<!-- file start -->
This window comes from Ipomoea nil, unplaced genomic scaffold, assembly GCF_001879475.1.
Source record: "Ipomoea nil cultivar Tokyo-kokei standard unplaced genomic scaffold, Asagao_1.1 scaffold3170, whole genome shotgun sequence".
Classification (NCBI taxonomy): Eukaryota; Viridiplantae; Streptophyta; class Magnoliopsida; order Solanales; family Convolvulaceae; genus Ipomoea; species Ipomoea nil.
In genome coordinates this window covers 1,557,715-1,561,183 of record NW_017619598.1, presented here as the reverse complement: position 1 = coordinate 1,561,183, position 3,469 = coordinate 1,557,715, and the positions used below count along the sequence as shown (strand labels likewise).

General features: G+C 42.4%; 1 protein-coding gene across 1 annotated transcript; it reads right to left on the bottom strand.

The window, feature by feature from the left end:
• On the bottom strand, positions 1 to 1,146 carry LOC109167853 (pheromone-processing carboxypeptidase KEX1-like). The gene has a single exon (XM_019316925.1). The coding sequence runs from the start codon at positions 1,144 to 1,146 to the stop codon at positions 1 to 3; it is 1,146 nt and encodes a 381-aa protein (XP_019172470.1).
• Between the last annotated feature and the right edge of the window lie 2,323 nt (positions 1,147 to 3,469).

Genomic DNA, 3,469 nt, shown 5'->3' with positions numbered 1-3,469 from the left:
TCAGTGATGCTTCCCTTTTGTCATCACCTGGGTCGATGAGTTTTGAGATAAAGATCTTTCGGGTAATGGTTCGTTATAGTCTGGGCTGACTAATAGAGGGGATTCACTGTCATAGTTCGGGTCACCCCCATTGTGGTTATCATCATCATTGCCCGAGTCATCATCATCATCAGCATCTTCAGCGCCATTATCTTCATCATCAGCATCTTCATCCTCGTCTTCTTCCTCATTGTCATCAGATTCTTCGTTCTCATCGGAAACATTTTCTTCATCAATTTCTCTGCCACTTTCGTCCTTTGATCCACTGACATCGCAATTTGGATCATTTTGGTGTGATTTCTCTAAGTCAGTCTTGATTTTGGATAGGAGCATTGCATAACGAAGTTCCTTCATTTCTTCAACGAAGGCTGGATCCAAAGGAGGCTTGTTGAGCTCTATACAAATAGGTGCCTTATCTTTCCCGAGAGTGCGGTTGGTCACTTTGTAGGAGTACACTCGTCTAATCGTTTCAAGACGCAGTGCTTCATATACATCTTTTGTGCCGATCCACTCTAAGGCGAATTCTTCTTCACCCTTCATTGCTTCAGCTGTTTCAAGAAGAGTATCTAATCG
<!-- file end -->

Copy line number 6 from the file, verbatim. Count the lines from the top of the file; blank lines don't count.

The window, feature by feature from the left end: